This summer, the news has been filled with images of Central American children at our border seeking safety, fleeing increasing and unimaginable violence and unrest within their home countries. More than 50,000 unaccompanied children have made the dangerous journey this year. I fear we have lost the reality that these are real children and families seeking safety from extreme violence.
This situation is causing a strong reaction here in the United States, and much of that reaction has not been pretty. Angry protestors have blocked buses, yelling at scared children being brought to detention centers. City meetings where the temporary housing of children was being considered have been picketed. Elected officials have been posturing, seeking to use this humanitarian crisis for political gain.
In attempts to try to deal with the situation and expedite the removal of these children from the U.S., the House voted just before its August recess to weaken protections for children fleeing violence, among other measures. The bill, which the Senate is unlikely to consider, would change the Trafficking Victims Protection Act, a law just reauthorized in 2013.
This law includes provisions requiring unaccompanied minors from Central America to be transferred to Health and Human Services custody temporarily while awaiting a court hearing to determine whether they will be deported or if they are eligible to stay lawfully in the U.S. Lawmakers felt it was a good idea last year. But now they are changing their tune.
It would be a travesty if we remove protections for child victims of human trafficking and those with legitimate asylum claims. Moreover, the House bill stands as the one immigration-related law that chamber has passed this year, as Congress has largely ignored reforming our current, unenforceable immigration system — which has also contributed to the surge of unaccompanied children.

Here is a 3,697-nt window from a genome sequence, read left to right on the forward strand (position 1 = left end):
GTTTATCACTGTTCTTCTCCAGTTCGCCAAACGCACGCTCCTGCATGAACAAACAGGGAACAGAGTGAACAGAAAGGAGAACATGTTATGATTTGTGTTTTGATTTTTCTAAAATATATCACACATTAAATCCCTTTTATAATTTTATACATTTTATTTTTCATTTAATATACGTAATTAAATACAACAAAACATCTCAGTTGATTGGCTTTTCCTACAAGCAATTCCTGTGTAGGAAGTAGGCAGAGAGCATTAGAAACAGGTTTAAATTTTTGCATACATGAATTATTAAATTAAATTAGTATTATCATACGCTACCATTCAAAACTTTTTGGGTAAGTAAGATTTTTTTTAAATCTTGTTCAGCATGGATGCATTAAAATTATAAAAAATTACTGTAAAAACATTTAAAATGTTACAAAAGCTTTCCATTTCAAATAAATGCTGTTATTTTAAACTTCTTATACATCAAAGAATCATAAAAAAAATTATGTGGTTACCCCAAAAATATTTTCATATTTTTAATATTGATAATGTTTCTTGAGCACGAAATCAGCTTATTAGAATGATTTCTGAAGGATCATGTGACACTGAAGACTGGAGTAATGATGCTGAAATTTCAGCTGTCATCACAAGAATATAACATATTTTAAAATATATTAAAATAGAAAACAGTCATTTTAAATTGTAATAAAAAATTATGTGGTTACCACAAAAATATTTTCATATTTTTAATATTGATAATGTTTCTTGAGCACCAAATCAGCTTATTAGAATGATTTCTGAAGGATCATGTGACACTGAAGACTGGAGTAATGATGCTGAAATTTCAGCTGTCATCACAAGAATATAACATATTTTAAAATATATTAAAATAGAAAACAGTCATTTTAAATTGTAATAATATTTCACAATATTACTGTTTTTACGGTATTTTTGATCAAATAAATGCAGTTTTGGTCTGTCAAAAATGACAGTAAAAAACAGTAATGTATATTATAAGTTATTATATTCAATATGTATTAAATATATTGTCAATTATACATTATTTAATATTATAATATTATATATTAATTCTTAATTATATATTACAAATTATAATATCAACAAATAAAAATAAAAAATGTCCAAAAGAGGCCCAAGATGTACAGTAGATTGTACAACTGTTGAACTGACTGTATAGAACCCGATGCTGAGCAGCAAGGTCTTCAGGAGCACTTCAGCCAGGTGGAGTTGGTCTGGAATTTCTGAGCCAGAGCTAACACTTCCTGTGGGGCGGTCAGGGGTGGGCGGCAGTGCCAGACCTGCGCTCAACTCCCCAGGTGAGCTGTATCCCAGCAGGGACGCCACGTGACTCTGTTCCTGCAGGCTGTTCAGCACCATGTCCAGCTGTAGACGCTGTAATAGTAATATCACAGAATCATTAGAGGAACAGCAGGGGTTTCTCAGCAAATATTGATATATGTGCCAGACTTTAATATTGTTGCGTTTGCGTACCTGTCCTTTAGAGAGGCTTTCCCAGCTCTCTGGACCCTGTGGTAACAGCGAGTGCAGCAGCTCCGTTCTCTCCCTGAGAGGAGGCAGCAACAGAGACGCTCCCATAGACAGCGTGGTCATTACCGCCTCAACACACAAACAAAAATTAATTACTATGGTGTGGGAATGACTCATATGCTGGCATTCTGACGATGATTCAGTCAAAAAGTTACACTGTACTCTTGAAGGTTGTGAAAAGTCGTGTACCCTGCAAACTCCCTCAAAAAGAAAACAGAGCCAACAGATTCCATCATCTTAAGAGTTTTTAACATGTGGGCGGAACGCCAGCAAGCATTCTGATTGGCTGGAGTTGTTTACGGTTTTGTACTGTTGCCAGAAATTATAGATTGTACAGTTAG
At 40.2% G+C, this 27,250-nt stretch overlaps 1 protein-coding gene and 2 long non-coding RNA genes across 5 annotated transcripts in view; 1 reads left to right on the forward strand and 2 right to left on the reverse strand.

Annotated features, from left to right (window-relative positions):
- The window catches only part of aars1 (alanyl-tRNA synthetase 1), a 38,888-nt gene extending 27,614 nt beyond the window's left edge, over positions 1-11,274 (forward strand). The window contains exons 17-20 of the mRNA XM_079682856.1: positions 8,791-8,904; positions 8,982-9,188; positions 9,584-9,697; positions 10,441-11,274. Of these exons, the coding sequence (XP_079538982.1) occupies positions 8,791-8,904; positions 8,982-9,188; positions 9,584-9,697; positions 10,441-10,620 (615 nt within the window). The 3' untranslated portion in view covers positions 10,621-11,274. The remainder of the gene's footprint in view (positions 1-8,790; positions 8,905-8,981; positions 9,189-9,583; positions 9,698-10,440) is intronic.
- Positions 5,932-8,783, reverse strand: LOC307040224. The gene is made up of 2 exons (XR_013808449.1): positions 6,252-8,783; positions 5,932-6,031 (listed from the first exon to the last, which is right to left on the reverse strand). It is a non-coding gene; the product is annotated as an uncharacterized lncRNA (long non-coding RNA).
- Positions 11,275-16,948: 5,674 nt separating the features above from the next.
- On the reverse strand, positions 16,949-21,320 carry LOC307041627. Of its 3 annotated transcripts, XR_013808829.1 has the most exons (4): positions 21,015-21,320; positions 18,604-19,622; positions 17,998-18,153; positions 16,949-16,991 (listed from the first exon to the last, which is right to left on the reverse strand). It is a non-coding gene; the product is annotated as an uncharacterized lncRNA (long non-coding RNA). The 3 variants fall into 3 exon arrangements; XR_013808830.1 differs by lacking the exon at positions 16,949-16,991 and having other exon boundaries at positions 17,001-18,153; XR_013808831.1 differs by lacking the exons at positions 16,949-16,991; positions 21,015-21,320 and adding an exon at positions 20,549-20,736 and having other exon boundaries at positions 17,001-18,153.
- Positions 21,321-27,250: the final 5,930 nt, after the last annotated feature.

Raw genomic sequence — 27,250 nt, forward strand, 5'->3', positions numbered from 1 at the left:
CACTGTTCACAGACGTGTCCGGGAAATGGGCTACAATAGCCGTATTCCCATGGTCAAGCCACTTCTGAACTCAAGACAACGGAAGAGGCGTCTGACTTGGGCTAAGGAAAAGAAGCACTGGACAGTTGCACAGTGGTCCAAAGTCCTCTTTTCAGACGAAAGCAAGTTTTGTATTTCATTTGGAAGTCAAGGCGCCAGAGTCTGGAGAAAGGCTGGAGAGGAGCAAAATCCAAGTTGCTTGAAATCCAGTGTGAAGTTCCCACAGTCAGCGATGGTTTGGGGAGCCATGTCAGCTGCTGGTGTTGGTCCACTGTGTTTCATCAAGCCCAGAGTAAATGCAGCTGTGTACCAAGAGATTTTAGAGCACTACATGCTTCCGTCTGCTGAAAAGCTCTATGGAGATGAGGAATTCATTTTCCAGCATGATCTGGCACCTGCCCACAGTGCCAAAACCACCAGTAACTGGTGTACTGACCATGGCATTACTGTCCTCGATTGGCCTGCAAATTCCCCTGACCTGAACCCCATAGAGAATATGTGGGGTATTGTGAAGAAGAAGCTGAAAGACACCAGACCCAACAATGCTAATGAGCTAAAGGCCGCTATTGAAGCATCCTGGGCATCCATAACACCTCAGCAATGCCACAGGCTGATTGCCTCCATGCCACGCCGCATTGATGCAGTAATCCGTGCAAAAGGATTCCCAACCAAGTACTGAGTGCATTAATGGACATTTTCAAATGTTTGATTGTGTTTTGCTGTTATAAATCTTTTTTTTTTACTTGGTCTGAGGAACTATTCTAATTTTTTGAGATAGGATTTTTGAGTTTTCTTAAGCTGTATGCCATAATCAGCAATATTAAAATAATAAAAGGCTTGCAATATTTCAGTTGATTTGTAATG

The best response in this situation is one of compassion, not anger or fear.
For Christians, it is exceedingly clear that we are called to care for the poor, the widow, the orphan and the stranger. Those are exactly who are showing up on our borders. We need to heed the commandments of scripture that teach hospitality towards the stranger. In the New Testament, the Greek word for hospitality (philoxenia) is a combination of philo, which means love, and xenos, which means stranger. Hospitality literally means “love of stranger.”
I have been encouraged by reports of Christians demonstrating such love. Most of the relief work and temporary housing options for the children has been arranged by the faith communities here in the U.S. Similar to how the church has begun to wake up to its responsibility towards the foster care crisis, we should increasingly turn our attention and resources toward these children at our border.
What an incredible opportunity we have to shape our whole continent, taking care of children who need our help and showing hospitality to the stranger, regardless of their background or home country.
Inscribed on the Statue of Liberty are lines from a poem dedicated to the tired, the poor and the “huddled masses yearning to breathe free” who are coming to an America they see as a beacon of hope for a better life.
The legitimacy of what we believe, both as Christians and as Americans, is shown in how we actually live and treat others. The rest of the world wants to know if what we believe really does affect our actions. Now is the time to demonstrate the best of our ideals and show true compassion to the children on our border.